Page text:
family and diversity

To say I come from a large family would be an understatement. A simple history of my extended family mirrors the larger history and culture of Taiwan – where I was born and both sides of my family trace their ancestry for several generations.

My immediate family consists of a large, but moderate seven: my parents, my brother (younger), and three sisters (one older, two younger). To this total, we’ve added a sister-in-law, a brother-in-law, and the five children of the next generation. When you extend family to include uncles, aunts, and cousins on both my mother and father’s side, however, the numbers get extremely large extremely fast.

My father had four or three siblings depending on how you count it. My grandmother gave birth to my father, his two younger brothers, and two daughters. When my father’s first brother was born, my grandparents did not have the means to support another child, so they “gave” away the youngest of their two daughters to another family to raise — part of a tradition where families matched children at a young age for prospective marriage: the daughter of the one would be raised with son of the other to increase their compatibility. Having given her away, my grandmother never viewed the child as her daughter again, even in her old age when she was the only one of her children living in the same town with her. I was introduced to her as my aunt when my family visited Taiwan when I was young and, while comprehending my grandmother’s perspective, have never understood it.

My mother’s mother was married to my grandfather at age 15, and between the ages of 16 and 43, gave birth to 13 children including two sets of twins. One unnamed child died in infancy and a second who is not named when mentioned “passed away” from fear and fright in early childhood when the family was forced to live in mountain caves for a time during the American bombing of Taiwan in World War Two. Growing up, I was taught I had ten uncles and aunts on my mother’s side.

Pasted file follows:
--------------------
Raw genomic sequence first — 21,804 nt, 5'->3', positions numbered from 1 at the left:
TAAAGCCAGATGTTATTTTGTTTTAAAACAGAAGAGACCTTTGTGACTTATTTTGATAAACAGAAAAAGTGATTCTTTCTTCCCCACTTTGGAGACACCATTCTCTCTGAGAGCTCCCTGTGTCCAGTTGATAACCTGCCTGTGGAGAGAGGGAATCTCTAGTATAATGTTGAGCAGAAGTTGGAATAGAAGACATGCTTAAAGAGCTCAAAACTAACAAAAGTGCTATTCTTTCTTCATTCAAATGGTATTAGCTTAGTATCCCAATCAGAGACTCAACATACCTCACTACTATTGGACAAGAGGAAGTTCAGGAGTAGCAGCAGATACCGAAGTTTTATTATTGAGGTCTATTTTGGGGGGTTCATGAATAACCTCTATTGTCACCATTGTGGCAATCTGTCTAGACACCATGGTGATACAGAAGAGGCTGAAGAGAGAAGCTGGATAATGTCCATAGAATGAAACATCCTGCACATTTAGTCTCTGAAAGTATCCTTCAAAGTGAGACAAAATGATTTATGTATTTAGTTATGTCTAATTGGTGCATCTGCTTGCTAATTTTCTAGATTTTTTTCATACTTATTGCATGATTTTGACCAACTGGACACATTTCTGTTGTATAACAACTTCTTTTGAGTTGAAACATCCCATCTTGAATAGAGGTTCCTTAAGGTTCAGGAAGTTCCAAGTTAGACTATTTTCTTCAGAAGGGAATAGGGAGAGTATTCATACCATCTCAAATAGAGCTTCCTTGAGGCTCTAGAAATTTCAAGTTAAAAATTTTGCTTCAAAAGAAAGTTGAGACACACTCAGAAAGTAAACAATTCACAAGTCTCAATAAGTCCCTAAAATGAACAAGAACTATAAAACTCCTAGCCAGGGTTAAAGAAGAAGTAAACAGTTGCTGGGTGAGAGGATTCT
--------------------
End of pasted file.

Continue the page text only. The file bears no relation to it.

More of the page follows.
Counting both sides of my family, I had anywhere from 13 to 17 uncles and aunts, depending on how you count, why, and when. Most of them had families and children, and the last time I tried to calculate, I had over 50 first cousins. Because their ages span over thirty years, several of my cousins are younger than the children of other cousins. Several of my uncles and aunts stayed in Taiwan while others emigrated, mostly to the United States. My cousins have, in turn, followed opportunities abroad and at one point, various members of my family resided in four continents. We have had some partial family reunions on both sides of my family, and while I have met most of my uncles and aunts and many of my cousins, I can’t say I’ve met most of them. There is no single language that everyone in my extended family speaks. Some speak Mandarin, some speak “Taiwanese,” some speak English, and still others speak or have studied a variety of other European languages. Family members who speak several languages serve as translators when we get together.

When my brother married his Hungarian wife and my sister married her Chinese American husband, the situation only got more complicated. At my brother and sister-in-law’s wedding, I had to take directions from her side of the family in German, the only language we shared — although barely because my German was so bad. When my brother, his wife, and their children travel, border authorities and airline officials sometimes question whether they are actually related. On the other hand, most people assume my sister and her husband’s natural cultural affinity because both are Asian–and “Chinese,” for those who don’t recognize the distinction from “Taiwanese.” Although my parents can speak Mandarin with him and his parents, because they spoke Taiwanese (or more properly, Taiwanese-Hokkien) with us growing up, English is the only language we all speak commonly.

My nieces and nephews all have Western first names and Chinese middle names. My parents, who chose the middle names, however, were perhaps too clever choosing ones for my brother’s kids, who are older, whose transliterations appear to be European. The children, being children, recognize family first. They see their cousins as cousins from their parents’ respective heritages and cultures without thinking about race and its categorical differences. They know their grandparents always bring gifts and toys and spoil them in ways their parents don’t allow. And not always realizing differences in language, they find ways to adapt what is spoken to them into the fabric of their lives, discovering words and sounds that Hungarian, Taiwanese, Mandarin, and English have in common, and making up phrases to say what they need to say.

This is the reality of my family. This is the diversity that taught me to see culture as people living customs and language, adapted to suit their experience, not divided by its difference.